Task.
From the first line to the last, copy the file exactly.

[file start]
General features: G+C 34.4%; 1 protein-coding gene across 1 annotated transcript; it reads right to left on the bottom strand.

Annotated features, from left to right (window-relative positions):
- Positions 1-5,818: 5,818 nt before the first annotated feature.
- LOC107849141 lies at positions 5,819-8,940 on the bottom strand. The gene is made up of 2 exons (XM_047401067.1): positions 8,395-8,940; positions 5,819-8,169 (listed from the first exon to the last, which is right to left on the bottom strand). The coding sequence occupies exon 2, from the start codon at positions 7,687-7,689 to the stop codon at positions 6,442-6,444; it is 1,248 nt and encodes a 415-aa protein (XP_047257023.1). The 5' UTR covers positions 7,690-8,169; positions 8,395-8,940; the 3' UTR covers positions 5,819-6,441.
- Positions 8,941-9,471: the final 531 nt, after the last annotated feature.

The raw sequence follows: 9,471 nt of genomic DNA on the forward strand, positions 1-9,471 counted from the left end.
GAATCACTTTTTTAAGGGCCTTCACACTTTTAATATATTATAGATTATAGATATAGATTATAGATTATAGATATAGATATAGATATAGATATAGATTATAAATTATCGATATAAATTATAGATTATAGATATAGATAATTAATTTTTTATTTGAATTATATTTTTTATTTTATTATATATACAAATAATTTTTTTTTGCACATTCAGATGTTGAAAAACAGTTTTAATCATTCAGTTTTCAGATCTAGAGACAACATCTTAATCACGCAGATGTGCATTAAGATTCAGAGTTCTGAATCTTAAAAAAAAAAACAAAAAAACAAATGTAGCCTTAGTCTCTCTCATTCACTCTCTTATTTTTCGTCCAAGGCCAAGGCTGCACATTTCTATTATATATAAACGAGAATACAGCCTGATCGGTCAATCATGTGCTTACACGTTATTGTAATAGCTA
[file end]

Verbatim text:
General features: G+C 34.4%; 1 protein-coding gene across 1 annotated transcript; it reads right to left on the bottom strand.

Annotated features, from left to right (window-relative positions):
- Positions 1-5,818: 5,818 nt before the first annotated feature.
- LOC107849141 lies at positions 5,819-8,940 on the bottom strand. The gene is made up of 2 exons (XM_047401067.1): positions 8,395-8,940; positions 5,819-8,169 (listed from the first exon to the last, which is right to left on the bottom strand). The coding sequence occupies exon 2, from the start codon at positions 7,687-7,689 to the stop codon at positions 6,442-6,444; it is 1,248 nt and encodes a 415-aa protein (XP_047257023.1). The 5' UTR covers positions 7,690-8,169; positions 8,395-8,940; the 3' UTR covers positions 5,819-6,441.
- Positions 8,941-9,471: the final 531 nt, after the last annotated feature.

The raw sequence follows: 9,471 nt of genomic DNA on the forward strand, positions 1-9,471 counted from the left end.
GAATCACTTTTTTAAGGGCCTTCACACTTTTAATATATTATAGATTATAGATATAGATTATAGATTATAGATATAGATATAGATATAGATATAGATTATAAATTATCGATATAAATTATAGATTATAGATATAGATAATTAATTTTTTATTTGAATTATATTTTTTATTTTATTATATATACAAATAATTTTTTTTTGCACATTCAGATGTTGAAAAACAGTTTTAATCATTCAGTTTTCAGATCTAGAGACAACATCTTAATCACGCAGATGTGCATTAAGATTCAGAGTTCTGAATCTTAAAAAAAAAAACAAAAAAACAAATGTAGCCTTAGTCTCTCTCATTCACTCTCTTATTTTTCGTCCAAGGCCAAGGCTGCACATTTCTATTATATATAAACGAGAATACAGCCTGATCGGTCAATCATGTGCTTACACGTTATTGTAATAGCTA